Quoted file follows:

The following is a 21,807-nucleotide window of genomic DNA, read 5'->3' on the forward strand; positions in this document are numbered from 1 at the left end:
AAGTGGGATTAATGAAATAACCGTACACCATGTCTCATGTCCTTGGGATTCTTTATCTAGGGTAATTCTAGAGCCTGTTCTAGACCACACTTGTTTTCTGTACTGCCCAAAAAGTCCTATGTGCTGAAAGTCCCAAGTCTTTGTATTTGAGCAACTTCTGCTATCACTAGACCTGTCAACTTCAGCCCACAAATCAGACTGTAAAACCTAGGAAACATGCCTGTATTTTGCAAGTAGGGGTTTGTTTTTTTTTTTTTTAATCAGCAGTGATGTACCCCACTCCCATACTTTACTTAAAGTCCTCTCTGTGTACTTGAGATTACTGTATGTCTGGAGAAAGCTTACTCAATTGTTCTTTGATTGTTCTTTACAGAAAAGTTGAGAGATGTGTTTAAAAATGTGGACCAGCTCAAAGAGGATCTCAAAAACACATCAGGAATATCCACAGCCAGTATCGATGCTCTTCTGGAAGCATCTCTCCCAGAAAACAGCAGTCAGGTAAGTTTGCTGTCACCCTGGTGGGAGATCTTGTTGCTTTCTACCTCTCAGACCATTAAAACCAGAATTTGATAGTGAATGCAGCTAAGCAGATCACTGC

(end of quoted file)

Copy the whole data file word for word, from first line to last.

The following is a 21,807-nucleotide window of genomic DNA, read 5'->3' on the forward strand; positions in this document are numbered from 1 at the left end:
AAGTGGGATTAATGAAATAACCGTACACCATGTCTCATGTCCTTGGGATTCTTTATCTAGGGTAATTCTAGAGCCTGTTCTAGACCACACTTGTTTTCTGTACTGCCCAAAAAGTCCTATGTGCTGAAAGTCCCAAGTCTTTGTATTTGAGCAACTTCTGCTATCACTAGACCTGTCAACTTCAGCCCACAAATCAGACTGTAAAACCTAGGAAACATGCCTGTATTTTGCAAGTAGGGGTTTGTTTTTTTTTTTTTTAATCAGCAGTGATGTACCCCACTCCCATACTTTACTTAAAGTCCTCTCTGTGTACTTGAGATTACTGTATGTCTGGAGAAAGCTTACTCAATTGTTCTTTGATTGTTCTTTACAGAAAAGTTGAGAGATGTGTTTAAAAATGTGGACCAGCTCAAAGAGGATCTCAAAAACACATCAGGAATATCCACAGCCAGTATCGATGCTCTTCTGGAAGCATCTCTCCCAGAAAACAGCAGTCAGGTAAGTTTGCTGTCACCCTGGTGGGAGATCTTGTTGCTTTCTACCTCTCAGACCATTAAAACCAGAATTTGATAGTGAATGCAGCTAAGCAGATCACTGC